Alzheimer’s disease: black Americans are hardest hit

October 4, 2018

As the aging population continues to grow, so will the prevalence of Alzheimer’s disease and worse yet, Blacks will be hit hardest. According to the Alzheimer’s Association’s 2018 Alzheimer’s Disease Facts and Figures, an estimated 5.2 million Americans have Alzheimer’s disease and 1.1 million of them are Black Americans.

Alzheimer’s disease is currently ranked as the sixth leading cause of death in the United States. However, it is the fourth leading cause of death in older Blacks. Moreover, where you live can impact how likely you are to die as a result of Alzheimer’s. For example, deaths from Alzheimer’s in Mississippi is 45.8 percent higher than any other state. On the other hand, New York residents with Alzheimer’s experience the lowest death rate at 13.1 percent.

What is Alzheimer’s disease?

Alzheimer’s disease is a devastating, progressive disease that slowly destroys memory and thinking skills, causes challenging behavior problems, and eventually leads to an inability to carry out simple tasks. Most people with Alzheimer’s have late-onset type with symptoms appearing in their mid- 60s. Early-onset Alzheimer’s disease is very rare, occurring in individuals between 30 to 65 years of age.

Why are Blacks hardest hit?

Scientists don’t yet fully understand what causes Alzheimer’s disease in most people.

However, research suggests Alzheimer’s disease is caused by a combination of genetic, health, lifestyle and environmental factors. The importance of these factors in increasing or decreasing the risk of developing Alzheimer’s differs in Blacks compared to whites.

For example, vascular risk—medical conditions that impact the blood vessels, such as heart disease, stroke, and high blood pressure, as well as diabetes and obesity are associated with increased risk for Alzheimer’s disease. Blacks experience higher rates of vascular disease, diabetes, and obesity compared to whites, putting them at greater risk of developing Alzheimer’s disease.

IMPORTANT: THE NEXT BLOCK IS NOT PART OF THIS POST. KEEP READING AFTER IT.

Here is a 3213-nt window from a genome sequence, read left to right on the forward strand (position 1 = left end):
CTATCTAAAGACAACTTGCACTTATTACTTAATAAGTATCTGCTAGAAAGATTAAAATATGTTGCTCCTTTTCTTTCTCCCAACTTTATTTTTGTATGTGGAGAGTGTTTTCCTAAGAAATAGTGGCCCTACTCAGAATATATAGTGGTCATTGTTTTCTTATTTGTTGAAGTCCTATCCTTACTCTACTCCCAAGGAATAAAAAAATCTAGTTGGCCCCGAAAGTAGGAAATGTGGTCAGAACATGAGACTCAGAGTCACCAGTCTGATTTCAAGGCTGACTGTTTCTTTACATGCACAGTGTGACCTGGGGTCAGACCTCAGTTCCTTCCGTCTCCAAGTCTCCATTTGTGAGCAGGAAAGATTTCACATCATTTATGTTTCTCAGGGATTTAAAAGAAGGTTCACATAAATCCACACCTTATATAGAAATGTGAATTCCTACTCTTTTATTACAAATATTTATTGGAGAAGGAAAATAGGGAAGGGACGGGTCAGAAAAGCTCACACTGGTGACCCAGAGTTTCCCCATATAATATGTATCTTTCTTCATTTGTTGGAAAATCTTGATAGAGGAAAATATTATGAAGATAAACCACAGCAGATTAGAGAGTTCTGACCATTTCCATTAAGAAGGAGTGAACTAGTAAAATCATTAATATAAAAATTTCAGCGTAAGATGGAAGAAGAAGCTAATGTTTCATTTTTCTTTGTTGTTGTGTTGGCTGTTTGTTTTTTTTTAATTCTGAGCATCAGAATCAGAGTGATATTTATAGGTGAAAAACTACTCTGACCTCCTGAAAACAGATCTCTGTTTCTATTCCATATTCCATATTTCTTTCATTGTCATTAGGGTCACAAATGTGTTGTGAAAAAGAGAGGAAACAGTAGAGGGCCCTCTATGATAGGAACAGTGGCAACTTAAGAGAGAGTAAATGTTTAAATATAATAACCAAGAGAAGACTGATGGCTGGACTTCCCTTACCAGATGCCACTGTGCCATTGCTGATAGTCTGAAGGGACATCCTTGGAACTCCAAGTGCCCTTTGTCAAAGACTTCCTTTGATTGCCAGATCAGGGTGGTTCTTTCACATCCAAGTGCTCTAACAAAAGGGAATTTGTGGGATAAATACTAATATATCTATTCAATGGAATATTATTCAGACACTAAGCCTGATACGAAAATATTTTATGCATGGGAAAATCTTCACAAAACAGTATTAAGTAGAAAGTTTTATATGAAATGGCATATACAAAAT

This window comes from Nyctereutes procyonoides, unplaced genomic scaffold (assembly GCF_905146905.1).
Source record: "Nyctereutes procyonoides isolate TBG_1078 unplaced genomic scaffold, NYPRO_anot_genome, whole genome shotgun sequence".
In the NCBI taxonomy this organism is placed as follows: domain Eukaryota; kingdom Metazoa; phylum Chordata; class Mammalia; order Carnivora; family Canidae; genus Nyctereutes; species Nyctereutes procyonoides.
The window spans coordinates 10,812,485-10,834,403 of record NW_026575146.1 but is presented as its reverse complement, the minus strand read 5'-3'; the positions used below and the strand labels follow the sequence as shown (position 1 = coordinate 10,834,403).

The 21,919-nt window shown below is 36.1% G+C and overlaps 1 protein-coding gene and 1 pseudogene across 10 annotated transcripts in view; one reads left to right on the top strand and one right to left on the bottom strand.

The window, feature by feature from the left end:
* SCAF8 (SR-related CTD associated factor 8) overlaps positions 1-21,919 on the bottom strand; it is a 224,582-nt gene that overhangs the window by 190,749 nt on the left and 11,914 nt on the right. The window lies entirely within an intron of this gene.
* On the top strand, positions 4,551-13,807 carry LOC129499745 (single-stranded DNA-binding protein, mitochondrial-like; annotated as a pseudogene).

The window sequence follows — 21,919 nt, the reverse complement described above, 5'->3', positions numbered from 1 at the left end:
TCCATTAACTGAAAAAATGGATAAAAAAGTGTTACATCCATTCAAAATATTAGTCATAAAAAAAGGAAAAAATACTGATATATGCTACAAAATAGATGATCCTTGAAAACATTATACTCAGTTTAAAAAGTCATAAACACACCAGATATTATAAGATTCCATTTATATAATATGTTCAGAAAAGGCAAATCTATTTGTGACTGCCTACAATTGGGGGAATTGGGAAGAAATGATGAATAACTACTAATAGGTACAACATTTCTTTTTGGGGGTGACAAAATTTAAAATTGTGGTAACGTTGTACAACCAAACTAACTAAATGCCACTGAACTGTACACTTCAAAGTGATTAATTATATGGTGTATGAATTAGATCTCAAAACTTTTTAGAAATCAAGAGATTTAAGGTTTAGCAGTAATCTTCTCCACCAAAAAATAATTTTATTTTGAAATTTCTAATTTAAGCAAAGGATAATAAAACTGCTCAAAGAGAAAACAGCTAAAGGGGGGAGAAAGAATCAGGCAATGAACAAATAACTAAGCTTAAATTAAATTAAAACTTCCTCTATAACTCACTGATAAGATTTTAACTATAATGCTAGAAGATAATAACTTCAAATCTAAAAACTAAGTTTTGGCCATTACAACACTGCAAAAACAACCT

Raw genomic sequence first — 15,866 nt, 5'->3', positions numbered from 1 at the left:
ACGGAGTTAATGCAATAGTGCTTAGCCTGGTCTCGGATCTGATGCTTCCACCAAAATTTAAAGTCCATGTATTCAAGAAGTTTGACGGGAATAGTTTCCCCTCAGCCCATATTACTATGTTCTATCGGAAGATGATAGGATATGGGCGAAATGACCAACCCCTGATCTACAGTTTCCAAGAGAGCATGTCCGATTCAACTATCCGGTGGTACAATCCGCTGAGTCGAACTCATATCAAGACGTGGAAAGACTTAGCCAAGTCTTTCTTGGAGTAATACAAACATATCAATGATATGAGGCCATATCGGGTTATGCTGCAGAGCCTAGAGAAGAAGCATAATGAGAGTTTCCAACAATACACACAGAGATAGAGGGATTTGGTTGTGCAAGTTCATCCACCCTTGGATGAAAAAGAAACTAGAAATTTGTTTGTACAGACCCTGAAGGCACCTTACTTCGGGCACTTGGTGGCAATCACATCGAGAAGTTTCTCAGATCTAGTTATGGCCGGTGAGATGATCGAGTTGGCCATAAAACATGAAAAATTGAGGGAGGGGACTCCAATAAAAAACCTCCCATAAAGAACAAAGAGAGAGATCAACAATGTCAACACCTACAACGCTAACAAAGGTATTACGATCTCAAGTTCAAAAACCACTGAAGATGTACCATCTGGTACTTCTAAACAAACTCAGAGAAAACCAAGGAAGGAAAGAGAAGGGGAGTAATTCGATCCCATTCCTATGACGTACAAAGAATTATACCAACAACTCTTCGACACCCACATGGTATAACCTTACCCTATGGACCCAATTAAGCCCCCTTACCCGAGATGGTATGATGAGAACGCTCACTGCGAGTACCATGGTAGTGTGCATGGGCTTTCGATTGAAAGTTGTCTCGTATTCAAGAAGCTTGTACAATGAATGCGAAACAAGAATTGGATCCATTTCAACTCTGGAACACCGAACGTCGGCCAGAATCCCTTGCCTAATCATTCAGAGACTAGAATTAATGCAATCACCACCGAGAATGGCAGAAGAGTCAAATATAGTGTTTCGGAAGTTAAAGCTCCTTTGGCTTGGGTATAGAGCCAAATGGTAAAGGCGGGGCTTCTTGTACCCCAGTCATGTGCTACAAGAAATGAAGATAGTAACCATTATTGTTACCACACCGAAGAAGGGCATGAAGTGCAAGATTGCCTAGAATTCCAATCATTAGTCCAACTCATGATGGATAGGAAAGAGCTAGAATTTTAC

Problems with genes are also associated with Alzheimer’s disease. Scientists have identified rare changes (mutations) in three genes that virtually guarantee a person who inherits them will develop Alzheimer’s. But these genetic mutations account for less than 5 percent of Alzheimer’s disease. Research suggests the impact of various genetic risk factors for Alzheimer’s disease may be different among Blacks than for whites.

Signs and Symptoms

Misplacing your car keys or forgetting where you parked your car is not a cause for panic. These are signs of normal age-related memory loss. However, if you forget what the car keys are used for that’s a serious sign of memory loss.

The first symptoms of Alzheimer’s vary from person to person. Memory problems are typically one of the early signs of cognitive—also known as mental, impairment related to Alzheimer’s disease. Also, difficulty with non-memory aspects of reasoning, such as word-finding, vision or spatial issues, and impaired reasoning or judgment, may signal the very early stages of Alzheimer’s.

As the disease progresses, people experience more significant memory loss and other cognitive difficulties.

What can you do?

Some sources claim that products such as coconut oil or dietary herbal supplements such as Protandim® can cure or delay Alzheimer’s. However, there is no scientific evidence to support these claims.

There is evidence that a healthy diet, physical activity, appropriate weight, and no smoking can lower the risk of many chronic diseases and help you stay healthy as you age. Scientists continue to explore the possibility that a healthy lifestyle might also slow down, or even prevent Alzheimer’s. They are also studying the role of social activity and intellectual stimulation in Alzheimer’s disease risk.

Currently, there is no cure for Alzheimer’s, but early and accurate detection and diagnosis are crucial.

Also, if you are 65 and older or have a family history of Alzheimer’s, ask your healthcare provider about a “checkup from the neck up” to check your brain health and cognitive function. Just as proactive screening for cancer, heart disease, or vision problems, a regular cognitive assessment can help you and your healthcare provider identify and manage changes early.

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